Xuejun Huang Parsons

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Sir2 is an NAD-dependent histone deacetylase required for transcriptional silencing. To study the mechanism of Sir2 function, we examined the biochemical properties of purified recombinant Drosophila Sir2 (dSir2). First, we performed histone deacetylation assays and found that dSir2 deacetylates a broad range of acetylated lysine residues. We then carried(More)
Stem cells have been widely assumed to be capable of replacing lost or damaged cells in a number of diseases, including Parkinson's disease (PD), in which neurons of the substantia nigra (SN) die and fail to provide the neurotransmitter, dopamine (DA), to the striatum. We report that undifferentiated human neural stem cells (hNSCs) implanted into(More)
Realizing the potential of human embryonic stem cells (hESCs) has been hindered by the inefficiency and instability of generating desired cell types from pluripotent cells through multi-lineage differentiation. We recently reported that pluripotent hESCs maintained under a defined platform can be uniformly converted into a cardiac or neural lineage by small(More)
BACKGROUND Pluripotent human embryonic stem cells (hESCs) proffer cures for a wide range of neurological disorders by supplying the diversity of human neuronal cell types in the developing CNS for repair. However, realizing the therapeutic potential of hESC derivatives has been hindered by generating neuronal cells from pluripotent cells through(More)
Multipotent human neural stem cells (hNSC) have traditionally been isolated directly from the central nervous system (CNS). To date, as a therapeutic tool in the treatment of neurologic disorders, the most promising results have been obtained using hNSC isolated directly from the human fetal neuroectoderm. The propagation ability of such tissue-derived hNSC(More)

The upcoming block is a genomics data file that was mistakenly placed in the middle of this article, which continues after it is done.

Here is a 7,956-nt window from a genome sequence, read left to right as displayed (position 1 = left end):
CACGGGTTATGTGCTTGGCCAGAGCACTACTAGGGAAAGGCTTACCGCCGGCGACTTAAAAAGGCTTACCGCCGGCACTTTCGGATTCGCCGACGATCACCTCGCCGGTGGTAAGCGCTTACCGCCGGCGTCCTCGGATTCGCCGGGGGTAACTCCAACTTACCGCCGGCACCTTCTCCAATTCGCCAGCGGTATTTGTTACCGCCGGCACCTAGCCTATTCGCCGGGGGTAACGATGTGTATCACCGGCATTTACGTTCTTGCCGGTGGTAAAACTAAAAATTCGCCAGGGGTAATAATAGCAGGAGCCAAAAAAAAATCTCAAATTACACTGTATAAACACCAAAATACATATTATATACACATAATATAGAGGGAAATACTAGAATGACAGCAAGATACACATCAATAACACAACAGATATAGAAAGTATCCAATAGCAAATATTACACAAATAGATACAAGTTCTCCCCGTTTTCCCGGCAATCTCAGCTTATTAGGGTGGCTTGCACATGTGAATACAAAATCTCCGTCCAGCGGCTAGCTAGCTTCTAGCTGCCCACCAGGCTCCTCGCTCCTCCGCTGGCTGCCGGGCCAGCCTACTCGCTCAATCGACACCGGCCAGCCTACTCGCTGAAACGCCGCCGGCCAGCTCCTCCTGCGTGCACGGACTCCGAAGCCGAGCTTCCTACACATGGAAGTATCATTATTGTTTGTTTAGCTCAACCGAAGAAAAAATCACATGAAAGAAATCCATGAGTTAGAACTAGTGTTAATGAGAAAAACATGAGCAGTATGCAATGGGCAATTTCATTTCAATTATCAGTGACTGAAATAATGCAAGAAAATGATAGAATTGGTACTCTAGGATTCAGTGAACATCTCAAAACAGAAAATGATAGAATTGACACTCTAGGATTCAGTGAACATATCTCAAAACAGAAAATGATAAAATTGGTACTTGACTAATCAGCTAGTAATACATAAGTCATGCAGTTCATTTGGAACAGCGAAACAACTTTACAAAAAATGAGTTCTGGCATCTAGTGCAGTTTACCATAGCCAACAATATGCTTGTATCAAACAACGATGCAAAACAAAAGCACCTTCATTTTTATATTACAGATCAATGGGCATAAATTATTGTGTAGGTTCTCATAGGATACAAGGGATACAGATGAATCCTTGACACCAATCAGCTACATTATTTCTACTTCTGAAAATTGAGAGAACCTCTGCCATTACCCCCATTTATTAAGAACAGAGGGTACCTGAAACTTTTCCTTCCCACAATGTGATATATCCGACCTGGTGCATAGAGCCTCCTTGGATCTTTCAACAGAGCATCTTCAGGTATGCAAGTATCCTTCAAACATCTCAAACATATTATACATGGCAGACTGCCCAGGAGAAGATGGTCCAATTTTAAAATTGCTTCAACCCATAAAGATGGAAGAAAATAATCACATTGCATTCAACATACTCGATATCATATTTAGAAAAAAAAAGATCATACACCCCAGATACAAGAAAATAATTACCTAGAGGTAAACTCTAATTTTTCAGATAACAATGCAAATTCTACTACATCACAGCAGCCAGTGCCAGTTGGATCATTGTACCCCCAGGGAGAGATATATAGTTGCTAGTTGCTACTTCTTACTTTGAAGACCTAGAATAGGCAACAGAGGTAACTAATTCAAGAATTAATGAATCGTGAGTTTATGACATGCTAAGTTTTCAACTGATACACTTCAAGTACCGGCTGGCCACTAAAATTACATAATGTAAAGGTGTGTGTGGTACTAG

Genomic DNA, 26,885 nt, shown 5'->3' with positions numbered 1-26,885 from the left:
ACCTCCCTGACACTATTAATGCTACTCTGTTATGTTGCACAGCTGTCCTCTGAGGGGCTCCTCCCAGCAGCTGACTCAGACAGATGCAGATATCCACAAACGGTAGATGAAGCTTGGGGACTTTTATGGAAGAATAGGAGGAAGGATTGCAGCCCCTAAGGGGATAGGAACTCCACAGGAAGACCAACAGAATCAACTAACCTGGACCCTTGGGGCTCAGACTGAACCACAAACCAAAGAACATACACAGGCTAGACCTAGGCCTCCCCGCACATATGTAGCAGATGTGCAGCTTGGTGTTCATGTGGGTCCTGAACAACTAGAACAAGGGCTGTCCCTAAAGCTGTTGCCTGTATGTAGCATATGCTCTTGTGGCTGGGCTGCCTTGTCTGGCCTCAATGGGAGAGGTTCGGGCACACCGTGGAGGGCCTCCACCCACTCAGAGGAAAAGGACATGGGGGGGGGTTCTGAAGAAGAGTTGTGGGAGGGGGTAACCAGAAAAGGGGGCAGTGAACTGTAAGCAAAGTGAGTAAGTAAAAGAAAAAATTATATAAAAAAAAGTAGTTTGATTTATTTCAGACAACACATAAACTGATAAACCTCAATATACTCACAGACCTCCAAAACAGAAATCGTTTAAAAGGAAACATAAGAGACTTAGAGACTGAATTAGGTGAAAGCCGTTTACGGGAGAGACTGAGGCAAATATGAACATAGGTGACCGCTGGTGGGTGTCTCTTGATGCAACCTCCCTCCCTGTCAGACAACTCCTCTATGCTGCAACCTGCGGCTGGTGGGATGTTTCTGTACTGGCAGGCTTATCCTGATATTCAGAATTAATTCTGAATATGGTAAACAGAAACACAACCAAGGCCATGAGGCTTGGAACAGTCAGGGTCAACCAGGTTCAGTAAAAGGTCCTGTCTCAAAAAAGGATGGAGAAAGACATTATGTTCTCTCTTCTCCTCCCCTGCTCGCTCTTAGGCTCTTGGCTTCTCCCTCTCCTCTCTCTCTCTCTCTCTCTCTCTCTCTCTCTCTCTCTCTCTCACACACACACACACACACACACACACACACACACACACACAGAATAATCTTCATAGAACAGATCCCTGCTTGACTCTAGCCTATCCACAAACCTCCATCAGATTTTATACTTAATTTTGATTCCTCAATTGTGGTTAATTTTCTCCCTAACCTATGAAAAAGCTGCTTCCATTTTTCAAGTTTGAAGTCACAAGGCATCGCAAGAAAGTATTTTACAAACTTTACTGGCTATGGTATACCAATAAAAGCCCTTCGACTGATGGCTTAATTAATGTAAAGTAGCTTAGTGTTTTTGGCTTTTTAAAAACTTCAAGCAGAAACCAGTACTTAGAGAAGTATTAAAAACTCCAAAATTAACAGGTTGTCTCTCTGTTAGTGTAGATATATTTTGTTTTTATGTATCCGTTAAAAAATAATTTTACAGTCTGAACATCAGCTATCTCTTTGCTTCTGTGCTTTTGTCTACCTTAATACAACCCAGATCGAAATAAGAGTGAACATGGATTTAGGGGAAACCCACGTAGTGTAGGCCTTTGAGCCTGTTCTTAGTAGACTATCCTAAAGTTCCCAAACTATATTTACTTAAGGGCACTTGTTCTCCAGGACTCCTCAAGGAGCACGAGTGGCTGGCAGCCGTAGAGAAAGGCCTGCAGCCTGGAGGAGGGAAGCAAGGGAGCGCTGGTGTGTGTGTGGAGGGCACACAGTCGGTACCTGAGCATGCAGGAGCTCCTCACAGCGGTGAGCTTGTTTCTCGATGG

Human embryonic stem cells (hESCs) are genetically stable with unlimited expansion ability and unrestricted plasticity, proffering a pluripotent reservoir for in vitro derivation of a large supply of disease-targeted human somatic cells that are restricted to the lineage in need of repair. There is a large healthcare need to develop hESC-based therapeutic(More)
To date, lacking of a clinically-suitable human cardiac cell source with adequate myocardium regenerative potential has been the major setback in regenerating the damaged human myocardium. Pluripotent Human Embryonic Stem Cells (hESCs) proffer unique revenue to generate a large supply of cardiac lineage-committed cells as human myocardial grafts for(More)
To date, lacking of a clinically-suitable source of engraftable human stem/progenitor cells with adequate neurogenic potential has been the major setback in developing effective cell-based therapies against a wide range of neurological disorders. Derivation of human embryonic stem cells (hESCs) provides a powerful tool to investigate the molecular controls(More)
The growing number of identified stem cell derivatives and escalating concerns for safety and efficacy of these cells towards clinical applications have made it increasingly crucial to be able to assess the relative risk-benefit ratio of a given stem cell from a given source for a particular disease. Discerning the intrinsic plasticity and regenerative(More)
There is a large unfulfilled need for a clinically-suitable human neuronal cell source for repair or regeneration of the damaged central nervous system (CNS) structure and circuitry in today's healthcare industry. Cell-based therapies hold great promise to restore the lost nerve tissue and function for CNS disorders. However, cell therapies based on(More)